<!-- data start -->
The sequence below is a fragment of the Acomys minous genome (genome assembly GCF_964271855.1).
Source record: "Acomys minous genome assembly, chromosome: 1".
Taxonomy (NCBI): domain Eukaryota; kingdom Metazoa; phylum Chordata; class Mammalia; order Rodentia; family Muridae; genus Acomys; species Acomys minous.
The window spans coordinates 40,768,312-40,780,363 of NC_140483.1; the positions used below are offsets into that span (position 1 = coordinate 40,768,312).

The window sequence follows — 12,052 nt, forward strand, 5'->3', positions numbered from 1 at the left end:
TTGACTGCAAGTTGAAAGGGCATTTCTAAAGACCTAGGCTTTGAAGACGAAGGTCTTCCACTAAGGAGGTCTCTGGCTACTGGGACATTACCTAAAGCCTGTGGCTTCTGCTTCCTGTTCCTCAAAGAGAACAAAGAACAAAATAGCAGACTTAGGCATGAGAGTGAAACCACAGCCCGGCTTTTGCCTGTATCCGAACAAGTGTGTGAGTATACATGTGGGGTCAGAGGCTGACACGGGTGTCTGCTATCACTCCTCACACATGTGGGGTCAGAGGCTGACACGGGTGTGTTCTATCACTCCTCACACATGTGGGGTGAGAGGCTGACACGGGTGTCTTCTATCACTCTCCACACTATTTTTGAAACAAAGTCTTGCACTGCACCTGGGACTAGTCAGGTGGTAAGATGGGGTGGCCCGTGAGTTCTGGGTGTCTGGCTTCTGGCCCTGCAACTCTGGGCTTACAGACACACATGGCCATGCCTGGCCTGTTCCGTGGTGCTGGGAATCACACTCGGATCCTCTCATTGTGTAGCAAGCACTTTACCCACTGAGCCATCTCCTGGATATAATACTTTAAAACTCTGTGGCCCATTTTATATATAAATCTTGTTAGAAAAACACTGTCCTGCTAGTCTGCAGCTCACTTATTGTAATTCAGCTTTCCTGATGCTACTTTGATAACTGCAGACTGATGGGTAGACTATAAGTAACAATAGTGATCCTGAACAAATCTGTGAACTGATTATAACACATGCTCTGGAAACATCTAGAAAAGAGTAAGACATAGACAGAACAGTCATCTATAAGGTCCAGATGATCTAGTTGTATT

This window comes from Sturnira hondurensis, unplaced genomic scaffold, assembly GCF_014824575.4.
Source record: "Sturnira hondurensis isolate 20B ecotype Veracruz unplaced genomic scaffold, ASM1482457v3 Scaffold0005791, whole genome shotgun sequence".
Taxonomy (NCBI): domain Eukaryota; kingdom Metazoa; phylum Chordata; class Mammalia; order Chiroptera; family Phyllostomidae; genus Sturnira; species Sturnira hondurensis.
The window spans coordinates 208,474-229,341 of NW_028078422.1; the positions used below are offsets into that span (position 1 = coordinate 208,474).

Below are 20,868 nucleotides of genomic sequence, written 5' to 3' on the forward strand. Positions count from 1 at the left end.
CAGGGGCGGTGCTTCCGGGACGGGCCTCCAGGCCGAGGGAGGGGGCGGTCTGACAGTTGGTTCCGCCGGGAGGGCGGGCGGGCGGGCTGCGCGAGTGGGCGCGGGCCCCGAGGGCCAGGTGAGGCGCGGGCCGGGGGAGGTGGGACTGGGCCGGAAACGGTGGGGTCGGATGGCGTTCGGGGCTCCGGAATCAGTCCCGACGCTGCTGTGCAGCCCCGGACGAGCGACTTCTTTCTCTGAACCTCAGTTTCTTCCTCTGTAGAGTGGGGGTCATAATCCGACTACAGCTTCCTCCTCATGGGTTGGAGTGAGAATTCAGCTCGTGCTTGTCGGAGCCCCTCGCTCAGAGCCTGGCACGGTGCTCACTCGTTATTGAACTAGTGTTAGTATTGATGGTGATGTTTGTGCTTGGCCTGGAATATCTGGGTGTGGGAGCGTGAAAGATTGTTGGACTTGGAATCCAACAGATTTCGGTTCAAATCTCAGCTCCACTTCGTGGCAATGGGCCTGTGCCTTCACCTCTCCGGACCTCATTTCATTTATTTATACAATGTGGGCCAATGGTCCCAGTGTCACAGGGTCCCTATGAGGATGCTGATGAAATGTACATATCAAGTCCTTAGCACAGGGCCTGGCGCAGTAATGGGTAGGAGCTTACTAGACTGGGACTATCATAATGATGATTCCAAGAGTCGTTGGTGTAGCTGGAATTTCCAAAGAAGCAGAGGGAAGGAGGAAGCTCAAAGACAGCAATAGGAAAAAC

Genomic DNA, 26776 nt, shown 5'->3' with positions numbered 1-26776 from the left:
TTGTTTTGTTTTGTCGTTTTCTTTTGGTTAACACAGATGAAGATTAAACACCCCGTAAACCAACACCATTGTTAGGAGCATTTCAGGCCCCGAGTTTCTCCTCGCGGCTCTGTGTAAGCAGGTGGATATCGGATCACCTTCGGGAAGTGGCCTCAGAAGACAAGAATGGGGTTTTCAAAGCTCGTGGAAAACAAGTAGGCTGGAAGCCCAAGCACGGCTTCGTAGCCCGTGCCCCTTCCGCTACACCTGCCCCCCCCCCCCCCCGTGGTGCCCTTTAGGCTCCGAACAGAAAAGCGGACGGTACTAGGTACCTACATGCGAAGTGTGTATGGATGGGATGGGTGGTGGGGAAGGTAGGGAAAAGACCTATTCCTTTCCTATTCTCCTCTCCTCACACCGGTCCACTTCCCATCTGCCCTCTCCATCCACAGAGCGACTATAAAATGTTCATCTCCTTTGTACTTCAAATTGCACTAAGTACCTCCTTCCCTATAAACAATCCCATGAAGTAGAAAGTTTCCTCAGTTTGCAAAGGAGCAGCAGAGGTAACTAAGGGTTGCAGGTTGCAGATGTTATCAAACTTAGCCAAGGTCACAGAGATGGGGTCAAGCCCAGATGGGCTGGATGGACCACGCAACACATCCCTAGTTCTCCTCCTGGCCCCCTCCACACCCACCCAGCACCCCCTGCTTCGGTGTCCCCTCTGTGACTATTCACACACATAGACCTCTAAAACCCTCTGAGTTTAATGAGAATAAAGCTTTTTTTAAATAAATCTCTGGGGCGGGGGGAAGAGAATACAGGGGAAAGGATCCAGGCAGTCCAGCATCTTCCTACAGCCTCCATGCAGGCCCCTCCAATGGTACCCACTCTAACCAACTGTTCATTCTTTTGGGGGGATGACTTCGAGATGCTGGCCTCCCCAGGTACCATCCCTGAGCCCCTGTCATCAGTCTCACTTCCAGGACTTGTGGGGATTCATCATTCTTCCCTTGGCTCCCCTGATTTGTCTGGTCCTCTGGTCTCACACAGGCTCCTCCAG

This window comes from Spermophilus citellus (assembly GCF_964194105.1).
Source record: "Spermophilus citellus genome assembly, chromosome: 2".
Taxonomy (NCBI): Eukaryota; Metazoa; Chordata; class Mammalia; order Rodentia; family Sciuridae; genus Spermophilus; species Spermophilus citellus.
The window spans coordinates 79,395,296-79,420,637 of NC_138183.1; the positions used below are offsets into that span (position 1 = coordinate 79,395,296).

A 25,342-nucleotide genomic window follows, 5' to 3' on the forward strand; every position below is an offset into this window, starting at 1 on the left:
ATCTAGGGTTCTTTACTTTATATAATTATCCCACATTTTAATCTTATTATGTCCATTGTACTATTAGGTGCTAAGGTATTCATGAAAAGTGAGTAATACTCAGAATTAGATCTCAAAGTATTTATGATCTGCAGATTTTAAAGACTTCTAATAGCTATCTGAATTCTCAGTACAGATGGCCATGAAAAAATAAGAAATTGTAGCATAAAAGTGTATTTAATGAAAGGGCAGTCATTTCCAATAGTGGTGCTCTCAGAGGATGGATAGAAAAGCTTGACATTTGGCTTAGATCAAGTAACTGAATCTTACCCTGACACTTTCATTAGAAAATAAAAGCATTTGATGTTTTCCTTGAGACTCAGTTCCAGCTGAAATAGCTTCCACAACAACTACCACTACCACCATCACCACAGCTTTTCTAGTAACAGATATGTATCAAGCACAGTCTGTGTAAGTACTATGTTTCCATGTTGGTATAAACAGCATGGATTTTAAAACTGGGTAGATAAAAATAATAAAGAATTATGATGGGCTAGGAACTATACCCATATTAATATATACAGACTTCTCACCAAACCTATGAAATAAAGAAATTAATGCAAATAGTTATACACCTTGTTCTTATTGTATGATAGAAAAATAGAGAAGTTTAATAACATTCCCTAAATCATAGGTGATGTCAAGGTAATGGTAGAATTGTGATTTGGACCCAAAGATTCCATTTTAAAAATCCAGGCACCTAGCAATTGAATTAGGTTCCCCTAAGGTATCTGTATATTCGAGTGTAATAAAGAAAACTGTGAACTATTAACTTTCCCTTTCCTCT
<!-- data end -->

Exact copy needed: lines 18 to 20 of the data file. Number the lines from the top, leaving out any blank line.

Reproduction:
The window spans coordinates 79,395,296-79,420,637 of NC_138183.1; the positions used below are offsets into that span (position 1 = coordinate 79,395,296).

A 25,342-nucleotide genomic window follows, 5' to 3' on the forward strand; every position below is an offset into this window, starting at 1 on the left:
ATCTAGGGTTCTTTACTTTATATAATTATCCCACATTTTAATCTTATTATGTCCATTGTACTATTAGGTGCTAAGGTATTCATGAAAAGTGAGTAATACTCAGAATTAGATCTCAAAGTATTTATGATCTGCAGATTTTAAAGACTTCTAATAGCTATCTGAATTCTCAGTACAGATGGCCATGAAAAAATAAGAAATTGTAGCATAAAAGTGTATTTAATGAAAGGGCAGTCATTTCCAATAGTGGTGCTCTCAGAGGATGGATAGAAAAGCTTGACATTTGGCTTAGATCAAGTAACTGAATCTTACCCTGACACTTTCATTAGAAAATAAAAGCATTTGATGTTTTCCTTGAGACTCAGTTCCAGCTGAAATAGCTTCCACAACAACTACCACTACCACCATCACCACAGCTTTTCTAGTAACAGATATGTATCAAGCACAGTCTGTGTAAGTACTATGTTTCCATGTTGGTATAAACAGCATGGATTTTAAAACTGGGTAGATAAAAATAATAAAGAATTATGATGGGCTAGGAACTATACCCATATTAATATATACAGACTTCTCACCAAACCTATGAAATAAAGAAATTAATGCAAATAGTTATACACCTTGTTCTTATTGTATGATAGAAAAATAGAGAAGTTTAATAACATTCCCTAAATCATAGGTGATGTCAAGGTAATGGTAGAATTGTGATTTGGACCCAAAGATTCCATTTTAAAAATCCAGGCACCTAGCAATTGAATTAGGTTCCCCTAAGGTATCTGTATATTCGAGTGTAATAAAGAAAACTGTGAACTATTAACTTTCCCTTTCCTCT